To astute investors, the sound of China rising is the ka-ching of money being made.China's investing potential is such that some experts believe it's a must-have for your portfolio. As University of Toronto finance professor Eric Kirzner puts it: ''A decent-sized portfolio without any exposure to China, and India, is deficient.''
Now for the frustrating part. While China is the world's fastest-growing major economy, it's an elusive target for investors.
The problem is that China's stock market isn't as developed as its economy. There are as many as six different categories of publicly traded stocks, each with different rules on whether Chinese nationals or foreigners can buy them and which exchanges they trade on.
Investing in China is so exotic that there are only a small number of China-focused mutual funds available to Canadians, and few of them are ideal for getting true exposure to the country. A good alternative is a new exchange-traded fund that offers true exposure to China, but even here you'll encounter the idiosyncrasies of the Chinese market.
China's stock market at the end of 2003 was the eighth largest in the world, according to figures from money manager State Street Global Advisors. But the investable market -- the stocks in China, Hong Kong and Taiwan available to foreign investors -- is just 1.5 per cent of the global total.
So-called A shares are the ones that are off limits to all foreigners except qualified institutional investors. They've traded on the Shenzhen and Shanghai stock exchanges and priced in the local currency, called yuan. B shares are available to foreign investors -- they're traded on the same two exchanges, but quoted in Hong Kong dollars in Shenzhen and U.S. dollars in Shanghai.
Other stock categories include H shares, which are traded in Hong Kong and open to any investor, and Red Chips, which are unrestricted Hong Kong-listed companies controlled by the Chinese government.
The mix of government share ownership and restrictions on foreign investment explain why some money managers are leery of directly investing in China even through they believe the country's incredible economic growth will be a dominant investing theme.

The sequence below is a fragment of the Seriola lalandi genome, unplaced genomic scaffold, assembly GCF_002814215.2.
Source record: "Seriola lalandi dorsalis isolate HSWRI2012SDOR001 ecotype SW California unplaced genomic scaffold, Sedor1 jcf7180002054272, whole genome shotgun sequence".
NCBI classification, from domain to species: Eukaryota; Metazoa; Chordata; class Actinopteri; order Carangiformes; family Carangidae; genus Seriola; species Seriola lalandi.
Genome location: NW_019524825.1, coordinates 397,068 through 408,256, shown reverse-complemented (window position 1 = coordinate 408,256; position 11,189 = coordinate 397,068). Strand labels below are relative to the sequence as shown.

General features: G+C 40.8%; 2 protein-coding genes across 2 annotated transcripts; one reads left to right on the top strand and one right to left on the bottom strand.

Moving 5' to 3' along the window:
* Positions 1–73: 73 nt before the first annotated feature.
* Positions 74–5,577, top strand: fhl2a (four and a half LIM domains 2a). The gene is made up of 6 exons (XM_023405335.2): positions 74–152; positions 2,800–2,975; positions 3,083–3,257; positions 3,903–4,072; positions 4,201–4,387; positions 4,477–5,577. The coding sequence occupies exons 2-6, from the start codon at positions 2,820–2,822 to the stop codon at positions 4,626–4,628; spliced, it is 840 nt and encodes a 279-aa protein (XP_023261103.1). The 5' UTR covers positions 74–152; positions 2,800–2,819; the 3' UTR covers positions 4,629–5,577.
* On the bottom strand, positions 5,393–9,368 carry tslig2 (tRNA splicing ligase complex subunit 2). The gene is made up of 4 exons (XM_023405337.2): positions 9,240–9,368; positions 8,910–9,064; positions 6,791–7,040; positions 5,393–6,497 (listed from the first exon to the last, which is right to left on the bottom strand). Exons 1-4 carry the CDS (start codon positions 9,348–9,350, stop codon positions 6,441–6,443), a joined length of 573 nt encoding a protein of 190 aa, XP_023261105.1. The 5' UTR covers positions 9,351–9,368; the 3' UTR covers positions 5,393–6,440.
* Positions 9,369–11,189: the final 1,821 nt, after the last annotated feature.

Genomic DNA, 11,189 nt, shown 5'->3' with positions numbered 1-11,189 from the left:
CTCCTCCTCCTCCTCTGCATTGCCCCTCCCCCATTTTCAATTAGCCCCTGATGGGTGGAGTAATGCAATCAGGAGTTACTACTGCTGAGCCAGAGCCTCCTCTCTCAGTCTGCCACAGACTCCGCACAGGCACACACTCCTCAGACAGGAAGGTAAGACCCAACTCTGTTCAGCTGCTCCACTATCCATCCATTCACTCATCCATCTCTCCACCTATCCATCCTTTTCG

"China, in my view, is the big strategy issue for the next 10 to 20 years," said Wilf Hahn, president of Hahn Investment Stewards & Co. and a onetime head of Royal Bank of Canada's global investing operations. "But I think it's really tough for the individual investor to get some decent leverage on China."
Mr. Hahn said one option is to look at sectors and companies in established markets that either do business in China or benefit from commodity prices that have been propped up by demand from Chinese industry. Sectors profiting from China include oil and gas and metals, while examples of individual companies active in China are Sino-Forest Corp., a forestry company with operations in Southern China, Ivanhoe Energy Inc., an oil and gas company with projects in China, and insurer Manulife Financial Corp.
An easy choice for investing in Chinese companies is the growing category of China-focused mutual funds. The Globefund.com database shows seven funds with "China" in their name, but only two of them have a track record of as long as three years.
The newest of these funds is Bank of Montreal's BMO Greater China Class, which began trading a week or so ago. It's the first China fund from a bank family, and a reflection of both BMO's long-standing interest in the area and the recognition of a market that can't be ignored.
"Here's a market that is the fastest-growing economy in the world and in the next decade will be probably the second-largest economy in the world," said Ed Legzdins, president of BMO Investments. "The ability to invest in an economy that is growing at this rate is unique."